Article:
There are many different distortion pedals and amplifier simulations from different companies (e.g. Boss, Ibaniz, Roland, Yamaha, Korg, Line 6, TC Helicon ...). The reason that we did introduce the soundblox Classic Distortion is that this device tries to implement many other famous sounds in one box and the reason that we believe that the cascade of to two distortion curves is an interesting flexible concept.

If the implemented sounds finally meet the taste of the musician is beyond our scope and also to look at further implementations details of the algorithms is not our intention and finally even is impossible.

We will present a rough technical view for the non-linearity, i.e. showing some simple technical measurements of the distortion curves and the spectra of the distorted signals. We restrict to the Clean Boost and to the Tube Drive.

For input we use a sinusoid signal of 1kHz. Amplitude is -3dB FS, or physically ... Veff. For all figures we fixed MIDRANGE knob to 12 o’clock (setting to the middle value) and OUTPUT to 15 o’clock (giving some headroom, max is 17 o’clock). The 7 band EQ was not used. The audio interface used 96kHz sampling rate to allow an accurate post compensation of the phase (delay) between ‘in’ and ‘out’.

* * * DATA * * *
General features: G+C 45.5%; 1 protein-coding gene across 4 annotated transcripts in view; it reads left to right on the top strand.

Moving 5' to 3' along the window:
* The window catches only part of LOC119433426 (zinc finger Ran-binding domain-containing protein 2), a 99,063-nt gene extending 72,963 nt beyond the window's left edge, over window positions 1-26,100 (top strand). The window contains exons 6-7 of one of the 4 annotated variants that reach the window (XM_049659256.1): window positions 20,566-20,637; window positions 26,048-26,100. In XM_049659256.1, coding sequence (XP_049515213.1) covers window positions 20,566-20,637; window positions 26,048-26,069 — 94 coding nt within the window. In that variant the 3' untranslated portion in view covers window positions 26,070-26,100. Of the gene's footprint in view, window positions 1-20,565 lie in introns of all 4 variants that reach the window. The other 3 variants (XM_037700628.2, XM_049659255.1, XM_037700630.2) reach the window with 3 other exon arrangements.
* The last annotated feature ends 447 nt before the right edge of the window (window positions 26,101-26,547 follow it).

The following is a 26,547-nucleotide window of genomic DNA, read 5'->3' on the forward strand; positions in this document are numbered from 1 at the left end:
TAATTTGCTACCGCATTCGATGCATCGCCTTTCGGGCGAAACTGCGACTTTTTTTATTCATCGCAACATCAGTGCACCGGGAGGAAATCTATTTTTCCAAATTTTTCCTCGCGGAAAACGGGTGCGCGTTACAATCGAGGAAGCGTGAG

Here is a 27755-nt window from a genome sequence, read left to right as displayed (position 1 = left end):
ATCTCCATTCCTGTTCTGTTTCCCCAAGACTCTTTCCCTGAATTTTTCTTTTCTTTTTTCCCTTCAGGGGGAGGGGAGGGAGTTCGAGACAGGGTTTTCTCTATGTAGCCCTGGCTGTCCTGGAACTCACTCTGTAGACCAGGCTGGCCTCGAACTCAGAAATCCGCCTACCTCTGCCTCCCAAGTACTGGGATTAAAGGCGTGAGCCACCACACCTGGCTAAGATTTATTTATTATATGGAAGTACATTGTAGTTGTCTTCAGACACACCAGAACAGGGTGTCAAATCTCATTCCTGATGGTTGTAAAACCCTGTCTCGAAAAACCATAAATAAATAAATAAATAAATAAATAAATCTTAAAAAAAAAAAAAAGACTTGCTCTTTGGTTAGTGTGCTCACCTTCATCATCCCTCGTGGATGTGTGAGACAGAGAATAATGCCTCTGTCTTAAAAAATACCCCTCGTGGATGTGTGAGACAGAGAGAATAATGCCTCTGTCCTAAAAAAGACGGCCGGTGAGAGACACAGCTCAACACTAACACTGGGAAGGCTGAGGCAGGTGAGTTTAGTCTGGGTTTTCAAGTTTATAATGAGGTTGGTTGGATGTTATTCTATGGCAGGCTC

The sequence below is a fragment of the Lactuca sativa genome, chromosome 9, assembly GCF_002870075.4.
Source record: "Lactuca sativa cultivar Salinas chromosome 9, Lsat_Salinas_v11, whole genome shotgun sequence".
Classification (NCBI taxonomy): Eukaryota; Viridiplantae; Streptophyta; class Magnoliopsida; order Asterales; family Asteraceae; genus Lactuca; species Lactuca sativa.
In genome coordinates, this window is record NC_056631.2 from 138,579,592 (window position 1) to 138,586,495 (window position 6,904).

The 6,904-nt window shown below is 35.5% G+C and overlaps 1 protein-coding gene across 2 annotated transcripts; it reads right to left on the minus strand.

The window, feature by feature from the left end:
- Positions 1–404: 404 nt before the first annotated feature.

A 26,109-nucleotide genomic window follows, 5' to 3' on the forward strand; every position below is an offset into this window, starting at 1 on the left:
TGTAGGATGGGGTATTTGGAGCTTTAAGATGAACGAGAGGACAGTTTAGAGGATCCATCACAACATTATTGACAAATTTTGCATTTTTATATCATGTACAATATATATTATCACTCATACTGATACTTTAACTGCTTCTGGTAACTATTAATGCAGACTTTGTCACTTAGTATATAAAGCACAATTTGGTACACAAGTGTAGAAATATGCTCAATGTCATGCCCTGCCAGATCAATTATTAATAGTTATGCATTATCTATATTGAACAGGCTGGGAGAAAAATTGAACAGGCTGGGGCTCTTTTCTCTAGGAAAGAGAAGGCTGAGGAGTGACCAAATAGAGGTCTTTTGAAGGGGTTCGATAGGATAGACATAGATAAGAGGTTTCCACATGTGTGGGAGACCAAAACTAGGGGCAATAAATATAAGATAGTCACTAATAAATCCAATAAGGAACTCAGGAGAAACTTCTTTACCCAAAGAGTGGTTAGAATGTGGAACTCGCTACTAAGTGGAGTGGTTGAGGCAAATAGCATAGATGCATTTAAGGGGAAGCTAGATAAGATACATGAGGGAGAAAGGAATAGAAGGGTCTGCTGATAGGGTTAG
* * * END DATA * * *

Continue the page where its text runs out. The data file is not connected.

Note that we see a hysteresis of the in/out curve. This is a result of a non-linear phase, i.e. different frequencies arrive at different times, re-combining to an output signal shape different from the input shape. In our example we have a symmetric input shape, but see a non-symmetric output shape. A simple linear(!) recursive filter produces this result (applied after non-linear amplitude distortion).


Clean Boost

Drive1: 7 o’clock and drive2: 7 o’clock -> we are in the linear range

Drive1: 9 o’clock and drive2: 9 o’clock -> we leave the linear range, begin to hard clip, THD=0.33%

Drive1: 12 o’clock and drive 2: 7 o’clock -> hard clipping (note the hysteresis), THD=17.4%


Tube Drive

Drive1: 7 o’clock and drive 2: 7 o’clock -> distortion (simulate Marshall), THD=1.95%

Drive1: 12 o’clock and drive 2: 7 o’clock -> distortion (simulate Marshall), THD=5.9%